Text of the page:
Most of the modern Western scholars, including Hegel, Heidegger, John Donnelly and Isaiah Berlin, believe that in the traditional Indian thought and lived life, man’s life rather his total existence is ‘altogether stupid and intolerable’. They argue that there is no place for humanism, human rights and respect for human life in the Indian classic tradition. They, following Hegel, argue that even idealism as found in India is ‘an idealism of imagination, without distinct conception’. In the Indian thought ‘Things are as much stripped of rationality, of finite consistent stability of cause and effect, as man is of the steadfastness of free individualiy, of personality and freedom’.
My purpose in this paper is to show that this mistaken belief is based on ignorance of the tradition. Indian thinkers and sages upheld and propagated humanitarian values, human rights, principles and respect for life much before the Western thinkers. However, the concept and role of man – the human species – in Indian thought is radically different from the Western thought. At the outset, I argue that in the Indian thought there is not one or ‘the’ notion of person. In the Vedas and at least the earlier Upanishads there is more worldly, earthly, temporal atmosphere, therefore man in these texts is viewed as embodied person and plays his role in his concrete individuality. Indian thinkers do not think about man as a ‘rational animal’ – animal rationale or homo sapien. They have always thought of man as ‘amritasya putrah’ – the childern of the immortal bliss. Mahabharata upholds, “there is nothing superior to man in the universe – na hi manuṣāt šreṣthataram nu kincit.”
The Indian seers did not anchor human rights in God, morality, or mundane laws but in the concept of human dignity. It means man can act on his own judgement, voluntarily choose his own goals and pursue them without physical compulsion, coercion or interference from others. I have argued that there is a difference between the Indian and Western discourse on human rights. While the Western thinkers emphasise and argue for individual centric human rights; the Indian thinkers prefer social centric human rights. I have shown that this difference between ‘the rights discourse’ in the West and ‘the obligation discourse’ in India is the outcome of the difference between their conception of man and his nature itself.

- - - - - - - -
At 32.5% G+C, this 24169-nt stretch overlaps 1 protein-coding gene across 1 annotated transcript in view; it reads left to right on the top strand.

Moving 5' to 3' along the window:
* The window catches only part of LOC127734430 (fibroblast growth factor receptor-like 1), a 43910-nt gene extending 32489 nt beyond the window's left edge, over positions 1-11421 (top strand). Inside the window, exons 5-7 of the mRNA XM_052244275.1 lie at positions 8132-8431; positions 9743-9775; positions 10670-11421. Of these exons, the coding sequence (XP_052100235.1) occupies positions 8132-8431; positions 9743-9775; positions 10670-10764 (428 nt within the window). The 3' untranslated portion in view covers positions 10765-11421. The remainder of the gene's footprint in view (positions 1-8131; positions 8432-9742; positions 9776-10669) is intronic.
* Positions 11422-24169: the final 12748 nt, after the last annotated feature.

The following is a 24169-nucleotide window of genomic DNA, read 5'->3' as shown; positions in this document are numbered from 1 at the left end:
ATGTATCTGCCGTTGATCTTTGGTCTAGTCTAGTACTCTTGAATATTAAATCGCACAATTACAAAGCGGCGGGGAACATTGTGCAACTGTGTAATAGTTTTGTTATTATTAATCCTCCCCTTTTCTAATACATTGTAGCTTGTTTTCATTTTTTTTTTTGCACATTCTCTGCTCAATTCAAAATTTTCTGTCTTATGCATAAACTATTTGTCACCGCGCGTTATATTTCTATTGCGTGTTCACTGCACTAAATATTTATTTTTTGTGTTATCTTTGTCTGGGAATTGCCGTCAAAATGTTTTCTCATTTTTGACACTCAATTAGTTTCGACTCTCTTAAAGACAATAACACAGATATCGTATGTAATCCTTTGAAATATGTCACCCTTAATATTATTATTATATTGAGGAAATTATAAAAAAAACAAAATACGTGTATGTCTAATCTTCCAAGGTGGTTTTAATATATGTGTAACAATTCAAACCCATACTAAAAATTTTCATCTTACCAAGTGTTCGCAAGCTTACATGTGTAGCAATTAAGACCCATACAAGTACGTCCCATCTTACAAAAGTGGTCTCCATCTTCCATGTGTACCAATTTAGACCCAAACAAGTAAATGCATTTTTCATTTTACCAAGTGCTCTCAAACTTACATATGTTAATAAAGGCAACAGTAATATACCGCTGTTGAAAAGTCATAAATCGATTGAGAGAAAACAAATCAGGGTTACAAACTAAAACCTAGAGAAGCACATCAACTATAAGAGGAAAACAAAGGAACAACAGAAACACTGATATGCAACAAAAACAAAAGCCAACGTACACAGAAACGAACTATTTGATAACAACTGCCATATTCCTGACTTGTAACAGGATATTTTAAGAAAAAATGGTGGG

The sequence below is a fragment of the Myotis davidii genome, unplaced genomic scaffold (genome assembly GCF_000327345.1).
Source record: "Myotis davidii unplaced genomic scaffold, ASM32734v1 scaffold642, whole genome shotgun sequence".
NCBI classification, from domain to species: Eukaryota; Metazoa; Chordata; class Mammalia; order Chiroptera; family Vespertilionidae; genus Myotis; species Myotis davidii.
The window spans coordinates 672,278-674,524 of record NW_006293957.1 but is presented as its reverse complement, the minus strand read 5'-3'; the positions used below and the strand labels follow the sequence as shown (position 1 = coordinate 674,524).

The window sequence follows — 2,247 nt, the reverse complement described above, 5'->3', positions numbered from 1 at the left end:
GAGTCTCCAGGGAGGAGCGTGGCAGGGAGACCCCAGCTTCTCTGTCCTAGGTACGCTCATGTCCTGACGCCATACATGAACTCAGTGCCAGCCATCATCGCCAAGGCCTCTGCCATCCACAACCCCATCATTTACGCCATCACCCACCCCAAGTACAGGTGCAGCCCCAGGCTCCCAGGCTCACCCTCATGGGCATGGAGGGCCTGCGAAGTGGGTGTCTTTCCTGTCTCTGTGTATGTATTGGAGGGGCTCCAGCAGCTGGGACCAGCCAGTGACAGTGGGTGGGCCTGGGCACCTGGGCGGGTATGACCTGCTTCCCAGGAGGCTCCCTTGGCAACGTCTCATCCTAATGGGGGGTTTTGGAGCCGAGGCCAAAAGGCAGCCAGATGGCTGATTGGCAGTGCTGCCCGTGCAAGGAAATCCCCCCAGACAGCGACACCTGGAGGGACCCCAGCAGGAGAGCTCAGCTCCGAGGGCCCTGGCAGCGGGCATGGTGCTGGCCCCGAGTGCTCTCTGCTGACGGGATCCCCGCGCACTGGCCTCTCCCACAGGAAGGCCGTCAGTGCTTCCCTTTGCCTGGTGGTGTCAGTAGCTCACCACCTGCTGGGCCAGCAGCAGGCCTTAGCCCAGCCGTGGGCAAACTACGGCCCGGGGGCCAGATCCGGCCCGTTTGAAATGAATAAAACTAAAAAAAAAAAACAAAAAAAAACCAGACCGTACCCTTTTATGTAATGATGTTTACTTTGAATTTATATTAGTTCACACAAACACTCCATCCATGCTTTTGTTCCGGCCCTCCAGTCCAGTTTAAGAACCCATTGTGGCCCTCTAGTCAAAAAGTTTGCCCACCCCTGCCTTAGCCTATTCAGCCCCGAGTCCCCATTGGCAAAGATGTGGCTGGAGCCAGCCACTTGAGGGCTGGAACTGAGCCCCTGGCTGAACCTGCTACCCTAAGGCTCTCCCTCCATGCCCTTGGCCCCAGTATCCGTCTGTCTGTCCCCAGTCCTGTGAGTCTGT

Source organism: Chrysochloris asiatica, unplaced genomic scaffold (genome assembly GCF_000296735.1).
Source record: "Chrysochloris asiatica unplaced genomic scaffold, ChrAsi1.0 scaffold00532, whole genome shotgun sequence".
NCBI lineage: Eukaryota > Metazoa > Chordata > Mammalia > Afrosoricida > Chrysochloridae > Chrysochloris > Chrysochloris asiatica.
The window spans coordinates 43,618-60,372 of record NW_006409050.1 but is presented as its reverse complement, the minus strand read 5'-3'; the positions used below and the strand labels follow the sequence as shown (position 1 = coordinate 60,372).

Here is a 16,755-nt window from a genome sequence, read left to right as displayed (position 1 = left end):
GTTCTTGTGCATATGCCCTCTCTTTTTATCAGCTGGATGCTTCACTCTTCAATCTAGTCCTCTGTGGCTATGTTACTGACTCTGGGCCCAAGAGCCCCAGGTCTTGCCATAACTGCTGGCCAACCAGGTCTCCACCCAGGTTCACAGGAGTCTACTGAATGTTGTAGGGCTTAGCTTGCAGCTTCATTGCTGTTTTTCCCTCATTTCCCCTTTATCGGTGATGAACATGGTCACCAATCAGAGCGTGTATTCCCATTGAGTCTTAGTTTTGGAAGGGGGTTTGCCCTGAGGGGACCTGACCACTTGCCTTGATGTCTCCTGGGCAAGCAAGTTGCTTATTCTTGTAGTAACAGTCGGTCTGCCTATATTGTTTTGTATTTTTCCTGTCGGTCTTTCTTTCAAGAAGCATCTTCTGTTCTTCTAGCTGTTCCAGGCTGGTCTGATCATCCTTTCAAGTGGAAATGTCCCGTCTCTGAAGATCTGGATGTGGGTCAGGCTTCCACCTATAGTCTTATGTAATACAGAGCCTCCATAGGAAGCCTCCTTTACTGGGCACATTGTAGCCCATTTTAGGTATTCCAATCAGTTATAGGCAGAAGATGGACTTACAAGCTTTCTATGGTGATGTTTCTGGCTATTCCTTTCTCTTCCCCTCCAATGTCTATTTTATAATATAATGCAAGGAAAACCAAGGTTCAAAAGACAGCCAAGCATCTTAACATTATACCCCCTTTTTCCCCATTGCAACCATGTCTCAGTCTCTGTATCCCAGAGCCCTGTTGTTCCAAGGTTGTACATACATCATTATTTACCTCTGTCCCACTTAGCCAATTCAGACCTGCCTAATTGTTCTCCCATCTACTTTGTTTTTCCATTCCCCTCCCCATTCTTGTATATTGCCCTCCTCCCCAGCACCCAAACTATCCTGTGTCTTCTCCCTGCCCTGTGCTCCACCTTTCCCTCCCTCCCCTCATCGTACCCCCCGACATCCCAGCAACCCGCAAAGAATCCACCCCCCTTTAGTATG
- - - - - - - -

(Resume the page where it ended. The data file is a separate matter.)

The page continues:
About the Speaker:
Ashok Vohra, former Professor of Philosophy, Delhi University has published more than One hundred seventy research papers and articles in national and international research journals, anthologies and newspapers. He taught for over a decade (1975-1986) at St Stephens College. He was the Member Secretary of Indian Council of Philosophical Research from 1995 to 1998, and Director of Gandhi Bhawan, Delhi University from 1998 to 2000. He was the Vice-president of UNESCO’s Asia Pacific Philosophy Education for Democracy (APPEND) for a term of two years from January 1999 to December 2000. He is the author of Wittgenstein’s Philosophy of Mind (London, Sydney, 1986; Reissued in the Routledge Revivals Series, Routledge London, New York, 2014) and is the co-author of Radhakrishnan: His Life and Ideas (New York, 1990); and Man Morals and Self: A Philosophical Perspective, Viva Books (Delhi 2014). He has translated into Hindi Ludwig Wittgenstein’s Philosophical Investigations (Delhi, 1996); On Certainty (Delhi, 1998); Culture and Value (Delhi, 1998); and Radhakrishnan Memorial Lectures 1996 and 1997 (Shimla, 2000). His Hindi translation of Wittgenstein’s Tractatus Logico Philosophicus is in the Press. He has co-edited The Philosophy of K. Satchidananda Murty (Delhi, 1996); Dharma: The Categorial Imperative (Delhi, 2005). He has delivered special lectures in various Universities in India, USA, UK, Austria, Japan, Thailand, Kenya, North Korea, South Korea, Lithuania, Greece, Czechoslovakia, and Canada. He is on the editorial board of Humanitas Asiatica; Journal of the Indian Council of Philosophical Research (JICPR); Suvidya: Journal of Philosophy and Religion, Bangalore; Indian Journal of Analytic Philosophy, and Unmilan. He is on the Advisory Board of Dialalato Corde. He writes regularly for the Times of India, Hindustan Times, The Tribune, and The Pioneer on philosophical themes with a view to popularise them.